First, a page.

This excerpt taken from the NDAQ 8-K filed Dec 11, 2006.
The regulatory framework under which LSE operates and new regulatory requirements or new interpretations of existing regulatory requirements could require substantial time and resources for compliance, which could make it difficult and costly for the combined company to operate the businesses.
LSEs subsidiary, London Stock Exchange plc, or the London Stock Exchange, as a recognized investment exchange, or RIE, is subject to extensive regulation by the UK Financial Services Authority, or the FSA. In order to obtain RIE status, a body must satisfy the recognition requirements which include the provision of proper and orderly markets, sufficiency of financial resources, safeguards for investors, monitoring and enforcement, and investigation of complaints. If an RIE fails to continue to meet such recognition requirements, or if the RIE fails to comply with any obligation to which it is subject under the Financial Services and Markets Act, then the FSA has the power to direct compliance by the RIE with such requirements and ultimately to revoke the RIEs recognition. In addition, the London Stock Exchange must satisfy the FSA that it is properly discharging its regulatory responsibilities relating to AIM (Alternative Investment Market). The London Stock Exchange has a dedicated AIM regulation team and regularly reviews the appropriateness of its procedures in this area, both internally and with the FSA. If the FSA were to put sanctions in place or revoke the London Stock Exchanges RIE status, it would have a material adverse effect on the combined companys business, financial condition and operating results.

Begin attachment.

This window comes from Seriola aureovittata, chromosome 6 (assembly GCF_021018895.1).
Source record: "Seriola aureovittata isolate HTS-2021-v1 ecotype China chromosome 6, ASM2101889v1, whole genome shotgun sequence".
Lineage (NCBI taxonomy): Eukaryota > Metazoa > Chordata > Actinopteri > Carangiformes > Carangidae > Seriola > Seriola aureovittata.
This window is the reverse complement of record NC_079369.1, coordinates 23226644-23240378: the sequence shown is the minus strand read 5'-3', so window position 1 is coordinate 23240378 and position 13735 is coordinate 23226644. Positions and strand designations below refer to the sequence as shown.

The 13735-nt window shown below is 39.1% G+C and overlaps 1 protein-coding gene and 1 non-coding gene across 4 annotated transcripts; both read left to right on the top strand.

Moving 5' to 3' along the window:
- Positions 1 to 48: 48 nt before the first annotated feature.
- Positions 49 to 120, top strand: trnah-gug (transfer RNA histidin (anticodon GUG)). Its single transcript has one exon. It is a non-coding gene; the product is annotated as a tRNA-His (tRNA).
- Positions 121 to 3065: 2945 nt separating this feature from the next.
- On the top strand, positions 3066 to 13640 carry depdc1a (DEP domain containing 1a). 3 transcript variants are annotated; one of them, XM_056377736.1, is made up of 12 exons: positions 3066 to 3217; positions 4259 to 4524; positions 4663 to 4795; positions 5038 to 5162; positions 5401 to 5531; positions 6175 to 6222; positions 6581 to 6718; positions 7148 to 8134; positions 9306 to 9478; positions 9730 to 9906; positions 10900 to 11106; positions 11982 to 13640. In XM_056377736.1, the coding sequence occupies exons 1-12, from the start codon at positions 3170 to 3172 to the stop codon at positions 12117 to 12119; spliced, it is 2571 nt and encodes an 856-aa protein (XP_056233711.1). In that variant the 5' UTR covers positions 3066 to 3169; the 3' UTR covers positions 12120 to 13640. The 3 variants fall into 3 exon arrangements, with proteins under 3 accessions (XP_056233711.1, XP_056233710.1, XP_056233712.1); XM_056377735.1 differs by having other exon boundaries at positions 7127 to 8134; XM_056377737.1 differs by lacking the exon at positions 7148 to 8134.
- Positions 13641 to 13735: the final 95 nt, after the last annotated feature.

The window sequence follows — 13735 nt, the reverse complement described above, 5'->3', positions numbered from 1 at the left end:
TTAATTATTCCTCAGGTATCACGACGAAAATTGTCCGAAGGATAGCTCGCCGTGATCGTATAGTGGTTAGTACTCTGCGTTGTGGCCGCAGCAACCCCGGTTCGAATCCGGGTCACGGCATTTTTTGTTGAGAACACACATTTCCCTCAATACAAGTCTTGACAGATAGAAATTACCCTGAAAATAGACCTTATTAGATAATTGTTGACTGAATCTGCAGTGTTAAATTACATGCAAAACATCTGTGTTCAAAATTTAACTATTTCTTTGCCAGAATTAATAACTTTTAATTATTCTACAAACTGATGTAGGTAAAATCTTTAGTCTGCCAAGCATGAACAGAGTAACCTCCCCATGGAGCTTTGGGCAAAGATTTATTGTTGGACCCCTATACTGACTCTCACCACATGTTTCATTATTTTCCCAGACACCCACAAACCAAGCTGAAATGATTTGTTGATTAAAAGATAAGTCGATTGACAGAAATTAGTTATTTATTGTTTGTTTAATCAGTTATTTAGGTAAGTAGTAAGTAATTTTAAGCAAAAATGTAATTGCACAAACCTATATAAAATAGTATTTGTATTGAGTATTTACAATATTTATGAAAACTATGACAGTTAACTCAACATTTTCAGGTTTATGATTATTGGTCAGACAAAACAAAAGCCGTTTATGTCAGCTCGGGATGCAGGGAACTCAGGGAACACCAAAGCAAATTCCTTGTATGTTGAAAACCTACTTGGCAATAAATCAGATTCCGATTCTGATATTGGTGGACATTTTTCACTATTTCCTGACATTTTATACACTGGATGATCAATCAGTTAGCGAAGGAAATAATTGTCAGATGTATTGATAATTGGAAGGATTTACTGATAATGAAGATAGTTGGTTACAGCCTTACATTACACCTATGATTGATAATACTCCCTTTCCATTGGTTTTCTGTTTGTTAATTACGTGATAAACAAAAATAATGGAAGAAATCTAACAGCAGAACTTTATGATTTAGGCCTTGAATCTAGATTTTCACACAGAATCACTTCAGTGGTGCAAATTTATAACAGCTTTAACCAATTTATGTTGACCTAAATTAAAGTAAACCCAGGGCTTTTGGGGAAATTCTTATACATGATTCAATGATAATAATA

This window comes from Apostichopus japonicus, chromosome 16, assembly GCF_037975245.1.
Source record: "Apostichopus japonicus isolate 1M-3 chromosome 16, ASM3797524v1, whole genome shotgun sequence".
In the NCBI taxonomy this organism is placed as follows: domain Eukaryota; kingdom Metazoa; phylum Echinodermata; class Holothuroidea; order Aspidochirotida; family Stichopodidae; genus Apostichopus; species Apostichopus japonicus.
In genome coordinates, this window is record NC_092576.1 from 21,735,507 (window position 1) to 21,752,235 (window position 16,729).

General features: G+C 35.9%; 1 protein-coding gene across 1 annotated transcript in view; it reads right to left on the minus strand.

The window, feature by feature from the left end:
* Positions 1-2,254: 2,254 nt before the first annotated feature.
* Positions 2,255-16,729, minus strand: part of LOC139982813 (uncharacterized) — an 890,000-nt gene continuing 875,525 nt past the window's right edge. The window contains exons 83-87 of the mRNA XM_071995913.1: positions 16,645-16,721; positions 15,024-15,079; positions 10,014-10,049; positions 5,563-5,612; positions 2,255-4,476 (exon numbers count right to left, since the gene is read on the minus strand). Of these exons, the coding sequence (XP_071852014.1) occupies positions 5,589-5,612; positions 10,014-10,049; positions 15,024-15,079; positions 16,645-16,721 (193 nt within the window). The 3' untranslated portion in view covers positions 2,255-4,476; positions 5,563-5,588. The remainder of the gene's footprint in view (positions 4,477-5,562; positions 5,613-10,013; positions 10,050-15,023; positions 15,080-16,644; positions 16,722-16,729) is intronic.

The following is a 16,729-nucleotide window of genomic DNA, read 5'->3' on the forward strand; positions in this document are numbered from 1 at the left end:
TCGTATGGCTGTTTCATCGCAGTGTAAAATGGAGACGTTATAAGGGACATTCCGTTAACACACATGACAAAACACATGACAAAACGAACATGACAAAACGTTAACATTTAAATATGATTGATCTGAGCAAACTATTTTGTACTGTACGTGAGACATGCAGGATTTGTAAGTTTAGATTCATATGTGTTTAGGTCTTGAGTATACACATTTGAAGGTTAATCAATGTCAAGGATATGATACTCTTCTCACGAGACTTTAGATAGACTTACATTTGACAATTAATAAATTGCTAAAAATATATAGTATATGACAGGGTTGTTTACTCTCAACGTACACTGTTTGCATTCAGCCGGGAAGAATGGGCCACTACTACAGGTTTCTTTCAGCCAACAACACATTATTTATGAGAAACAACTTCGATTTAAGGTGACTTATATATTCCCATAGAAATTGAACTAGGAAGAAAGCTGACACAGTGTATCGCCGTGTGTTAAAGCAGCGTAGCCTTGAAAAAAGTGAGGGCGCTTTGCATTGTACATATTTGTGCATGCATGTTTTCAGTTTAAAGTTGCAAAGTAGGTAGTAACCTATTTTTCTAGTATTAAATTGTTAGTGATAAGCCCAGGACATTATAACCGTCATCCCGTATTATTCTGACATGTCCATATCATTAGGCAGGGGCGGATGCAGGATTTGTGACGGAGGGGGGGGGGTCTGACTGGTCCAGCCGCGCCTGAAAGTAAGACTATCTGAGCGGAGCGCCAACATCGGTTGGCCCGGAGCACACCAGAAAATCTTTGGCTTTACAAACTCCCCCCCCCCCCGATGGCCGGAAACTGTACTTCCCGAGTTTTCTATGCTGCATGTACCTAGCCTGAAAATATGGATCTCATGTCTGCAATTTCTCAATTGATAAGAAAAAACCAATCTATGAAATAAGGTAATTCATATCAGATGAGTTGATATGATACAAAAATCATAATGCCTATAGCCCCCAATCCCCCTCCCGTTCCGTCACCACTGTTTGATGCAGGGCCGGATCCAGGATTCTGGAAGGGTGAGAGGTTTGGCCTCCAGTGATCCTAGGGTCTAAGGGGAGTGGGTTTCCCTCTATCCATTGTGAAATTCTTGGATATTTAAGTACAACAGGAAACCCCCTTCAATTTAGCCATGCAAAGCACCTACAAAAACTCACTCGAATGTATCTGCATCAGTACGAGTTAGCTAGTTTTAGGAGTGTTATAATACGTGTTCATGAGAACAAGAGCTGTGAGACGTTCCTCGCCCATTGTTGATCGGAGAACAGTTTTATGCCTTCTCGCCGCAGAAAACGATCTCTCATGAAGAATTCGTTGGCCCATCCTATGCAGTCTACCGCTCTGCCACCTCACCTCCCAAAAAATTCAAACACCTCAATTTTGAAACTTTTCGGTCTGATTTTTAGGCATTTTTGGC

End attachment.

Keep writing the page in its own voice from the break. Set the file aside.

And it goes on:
In addition, certain of the London Stock Exchanges customers also operate in a highly regulated industry. The FSA and other regulatory authorities could impose regulatory changes that could impact the ability of the London Stock Exchanges customers to use the London Stock Exchange or could adversely affect the London Stock Exchange. The loss of a significant number of customers or a reduction in trading activity on London Stock Exchange as a result of such changes could have a material adverse effect on the combined companys business, financial condition and operating results.
Furthermore, if there are changes in laws or regulations (or changes in the application of current laws or regulations) so that such laws or regulations are applied to market participants and/or listed companies on an extraterritorial basis, such as the Sarbanes-Oxley Act, such changes could have a material adverse effect on the combined companys business, financial condition and operating results.